50. A survey undertaken in 1998/99 of Trusts in the UK identified as treating adult mentally ill patients gives an indication of current practice.17 There was a 33% response rate. The main findings were:
Over half of respondents use a discharge protocol and over a quarter say they have one under development. One in 7 neither use one nor have one under development;
Nearly two-thirds use a discharge checklist;
Nearly a third use a discharge rating scale;
In many Trusts work is underway on risk assessment scales and measures;
The Care Programme Approach29 and the associated statutory obligations appear to be the basis for many instruments, particularly checklists;
The multi-disciplinary team bringing shared information to the decision making process is a large, shifting number of professionals. The influence of different line managers, training, professional loyalties and traditions is evident;
Psychiatrists remain the key presence in the decision making process;
Each patient may generate several different sets of records kept in a variety of formats, locations and under different codes;
A common record shared by the widest possible multi-disciplinary team is not yet in widespread use. There remains the danger that bits of information, essential to making up the overall picture, are held in different places, rarely being brought together;
Electronically stored and shared records are in use by only a very small number of Trusts, but have great potential for widely communicating and sharing information about risk;
Practice differs in Trusts, and even within components of a single Trust - "seamless" care is often far from being a reality;
There is evidence of joint working between health and social services, but the role of voluntary organisations is unclear, risking their exclusion;
There is some evidence of a clear stance being taken against the use of scales - suggesting that in some cases they have been tried but discontinued. Also some staff feel uncomfortable about their use;
Some Trusts have a well developed "suite" of instruments. Each one may be excellent in itself, but in combination with the others there is a potentially bewildering array of paperwork;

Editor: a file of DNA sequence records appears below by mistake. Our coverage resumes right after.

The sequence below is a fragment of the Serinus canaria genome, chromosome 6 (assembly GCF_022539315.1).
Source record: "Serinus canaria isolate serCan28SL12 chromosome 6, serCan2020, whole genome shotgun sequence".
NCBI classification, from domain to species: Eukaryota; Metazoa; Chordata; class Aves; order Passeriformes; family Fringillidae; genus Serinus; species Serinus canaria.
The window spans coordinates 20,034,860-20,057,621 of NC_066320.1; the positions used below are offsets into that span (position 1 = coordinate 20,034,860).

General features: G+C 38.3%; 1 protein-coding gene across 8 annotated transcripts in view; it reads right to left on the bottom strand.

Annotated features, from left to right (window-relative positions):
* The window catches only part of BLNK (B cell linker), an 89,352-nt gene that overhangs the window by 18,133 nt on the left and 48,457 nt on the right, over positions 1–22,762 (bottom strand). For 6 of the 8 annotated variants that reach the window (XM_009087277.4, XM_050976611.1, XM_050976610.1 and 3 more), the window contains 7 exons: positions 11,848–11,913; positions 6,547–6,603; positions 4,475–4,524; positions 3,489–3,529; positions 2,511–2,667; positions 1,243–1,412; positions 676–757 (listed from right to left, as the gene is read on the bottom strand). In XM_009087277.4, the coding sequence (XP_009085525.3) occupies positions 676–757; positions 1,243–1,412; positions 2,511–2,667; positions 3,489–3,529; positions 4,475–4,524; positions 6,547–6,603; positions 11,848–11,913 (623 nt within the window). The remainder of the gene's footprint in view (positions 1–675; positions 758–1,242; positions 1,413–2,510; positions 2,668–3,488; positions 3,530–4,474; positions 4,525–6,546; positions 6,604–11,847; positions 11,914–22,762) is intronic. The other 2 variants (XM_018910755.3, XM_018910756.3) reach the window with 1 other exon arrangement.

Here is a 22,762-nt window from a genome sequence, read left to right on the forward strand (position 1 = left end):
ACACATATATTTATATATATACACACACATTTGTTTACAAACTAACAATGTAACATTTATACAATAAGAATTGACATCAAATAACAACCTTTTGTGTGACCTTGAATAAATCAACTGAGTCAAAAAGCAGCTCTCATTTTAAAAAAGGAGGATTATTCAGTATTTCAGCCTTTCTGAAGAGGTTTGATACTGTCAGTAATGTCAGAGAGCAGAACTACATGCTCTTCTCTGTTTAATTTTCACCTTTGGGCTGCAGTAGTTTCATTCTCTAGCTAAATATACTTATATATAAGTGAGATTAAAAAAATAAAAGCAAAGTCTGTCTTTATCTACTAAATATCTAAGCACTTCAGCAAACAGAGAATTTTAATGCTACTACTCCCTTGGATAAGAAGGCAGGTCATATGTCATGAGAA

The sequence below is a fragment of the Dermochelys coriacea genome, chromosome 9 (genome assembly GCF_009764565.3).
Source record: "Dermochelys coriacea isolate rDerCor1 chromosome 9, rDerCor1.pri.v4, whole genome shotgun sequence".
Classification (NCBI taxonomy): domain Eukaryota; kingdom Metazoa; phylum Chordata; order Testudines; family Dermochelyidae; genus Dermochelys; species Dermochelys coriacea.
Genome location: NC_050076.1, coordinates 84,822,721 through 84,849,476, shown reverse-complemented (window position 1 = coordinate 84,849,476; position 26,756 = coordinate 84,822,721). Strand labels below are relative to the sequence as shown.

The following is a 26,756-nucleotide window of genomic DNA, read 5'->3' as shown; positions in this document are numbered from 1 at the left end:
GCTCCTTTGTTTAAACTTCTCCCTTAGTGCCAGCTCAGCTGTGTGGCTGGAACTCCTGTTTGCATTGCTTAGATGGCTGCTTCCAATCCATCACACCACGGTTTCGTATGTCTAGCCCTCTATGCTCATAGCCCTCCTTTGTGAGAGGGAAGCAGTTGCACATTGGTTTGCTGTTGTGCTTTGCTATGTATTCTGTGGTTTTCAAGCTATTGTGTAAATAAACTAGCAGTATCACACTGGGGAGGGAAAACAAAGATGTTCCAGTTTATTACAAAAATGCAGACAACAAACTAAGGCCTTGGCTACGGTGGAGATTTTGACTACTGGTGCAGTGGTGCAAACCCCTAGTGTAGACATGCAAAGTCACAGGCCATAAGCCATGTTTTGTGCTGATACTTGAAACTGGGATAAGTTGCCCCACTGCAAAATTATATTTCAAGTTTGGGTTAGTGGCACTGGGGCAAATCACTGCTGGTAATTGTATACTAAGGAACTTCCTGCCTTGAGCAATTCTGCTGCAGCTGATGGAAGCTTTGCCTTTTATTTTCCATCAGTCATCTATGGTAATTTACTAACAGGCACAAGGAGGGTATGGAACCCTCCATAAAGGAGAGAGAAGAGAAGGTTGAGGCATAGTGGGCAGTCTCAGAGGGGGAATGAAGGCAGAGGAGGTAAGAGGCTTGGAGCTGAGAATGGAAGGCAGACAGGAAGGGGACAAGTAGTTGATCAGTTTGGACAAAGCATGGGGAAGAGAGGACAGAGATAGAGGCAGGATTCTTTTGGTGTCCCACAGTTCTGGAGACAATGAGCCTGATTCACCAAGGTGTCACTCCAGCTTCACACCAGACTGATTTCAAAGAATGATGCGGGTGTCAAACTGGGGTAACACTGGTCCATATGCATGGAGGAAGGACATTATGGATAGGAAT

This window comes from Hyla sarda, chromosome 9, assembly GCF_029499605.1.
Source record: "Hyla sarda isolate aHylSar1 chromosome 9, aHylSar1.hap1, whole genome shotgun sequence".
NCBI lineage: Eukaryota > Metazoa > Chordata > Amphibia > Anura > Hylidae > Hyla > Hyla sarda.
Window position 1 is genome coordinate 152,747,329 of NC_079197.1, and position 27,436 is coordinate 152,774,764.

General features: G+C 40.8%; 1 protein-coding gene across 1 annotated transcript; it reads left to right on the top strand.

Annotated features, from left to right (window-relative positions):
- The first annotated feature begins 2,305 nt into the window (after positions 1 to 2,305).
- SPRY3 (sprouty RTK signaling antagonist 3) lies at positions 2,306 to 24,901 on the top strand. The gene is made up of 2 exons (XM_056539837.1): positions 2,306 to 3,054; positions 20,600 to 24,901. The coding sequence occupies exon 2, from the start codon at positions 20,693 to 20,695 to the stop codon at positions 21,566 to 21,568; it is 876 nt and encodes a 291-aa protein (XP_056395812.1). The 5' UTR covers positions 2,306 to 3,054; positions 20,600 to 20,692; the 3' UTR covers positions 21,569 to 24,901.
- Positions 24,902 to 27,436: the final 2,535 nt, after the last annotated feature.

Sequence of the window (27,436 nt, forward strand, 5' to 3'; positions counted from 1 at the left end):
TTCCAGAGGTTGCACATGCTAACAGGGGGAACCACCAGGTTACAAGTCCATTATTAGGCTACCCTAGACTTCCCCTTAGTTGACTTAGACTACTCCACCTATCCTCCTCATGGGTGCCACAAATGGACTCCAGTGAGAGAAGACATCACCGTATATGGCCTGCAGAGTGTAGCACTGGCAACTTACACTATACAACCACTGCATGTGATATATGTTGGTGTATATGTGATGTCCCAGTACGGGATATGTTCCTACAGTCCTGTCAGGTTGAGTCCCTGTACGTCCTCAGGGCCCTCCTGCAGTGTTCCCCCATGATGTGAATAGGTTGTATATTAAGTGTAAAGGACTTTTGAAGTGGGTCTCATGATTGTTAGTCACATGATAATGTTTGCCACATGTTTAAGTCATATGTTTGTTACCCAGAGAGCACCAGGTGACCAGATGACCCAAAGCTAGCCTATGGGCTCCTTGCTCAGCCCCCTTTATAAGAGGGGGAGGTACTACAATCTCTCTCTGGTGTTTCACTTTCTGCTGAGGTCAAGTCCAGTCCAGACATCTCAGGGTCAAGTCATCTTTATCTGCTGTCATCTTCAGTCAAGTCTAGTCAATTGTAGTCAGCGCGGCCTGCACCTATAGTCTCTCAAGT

In care plans the role of the key worker is well defined, but not the role of others;
In many instruments there is much "pinning down" of responsibility in the form of names, signatures and dates, raising fears for some about their position in the event of an incident;
The distinction between assessment and management/control of risk appears well understood;
Most instruments concern themselves with a full range of risks;
The perception of the need for a continuous cycle of assessments is evident.
51. The use of instruments can help to make the decision making process more transparent. For staff this can be a protection. For service users this can mean the process is less arbitrary. Less robust instruments including checklists may promise less but actually deliver a more practicable, widely acceptable and cost efficient aid to risk management. The dangers are that different instruments of unproven validity will give a false sense of security and will make staff less flexible in working with individuals.
52. It has been important for the development of evidence based knowledge about mental health problems that tested and standardised psychiatric assessment scales have been developed and widely used. They result in reliable diagnoses of psychiatric syndromes for clinical purposes and assessments of aspects of social function. However, reliable scientific assessment of risk is still far from being achieved. Research in this area has to continue as a matter of priority. For most practitioners there is more to be gained at present from a combination of gut feeling together with the implementation of simple risk management procedures and controls, than from the pursuit of complex instruments of unproven validity and reliability. Scales may have promise but as yet do not convince that they can deliver.
53. Those whose task it is to implement risk assessment procedures within a service should bear in mind the 13 factors identified by Potts (1995)31 which health professionals do not take into account sufficiently in practice, thus risking a weakening of the process. These are:
Minimisation of historical events
Over-reliance on recent progress
Sudden change of view in the care team
Extraneous factors, not openly recognised
Infrequency and/or discontinuity of assessment
Non-verification of statements by patient and/or others
Not taking account of evidence contrary to patients assertions
Not recognising patient manipulation and consequent staff discord
Lack of thorough investigation and assessment of assertions of "insight" and "remorse"
Lack of openness between those involved in the patient's care and treatment
Discounting information if not supportive of hoped for outcome
Self expectations of being decisive and successful
Avoiding confrontation with the patient
These touch on complex matters of personal and collective attitude and behaviour. How best to allow wisdom and experience to develop?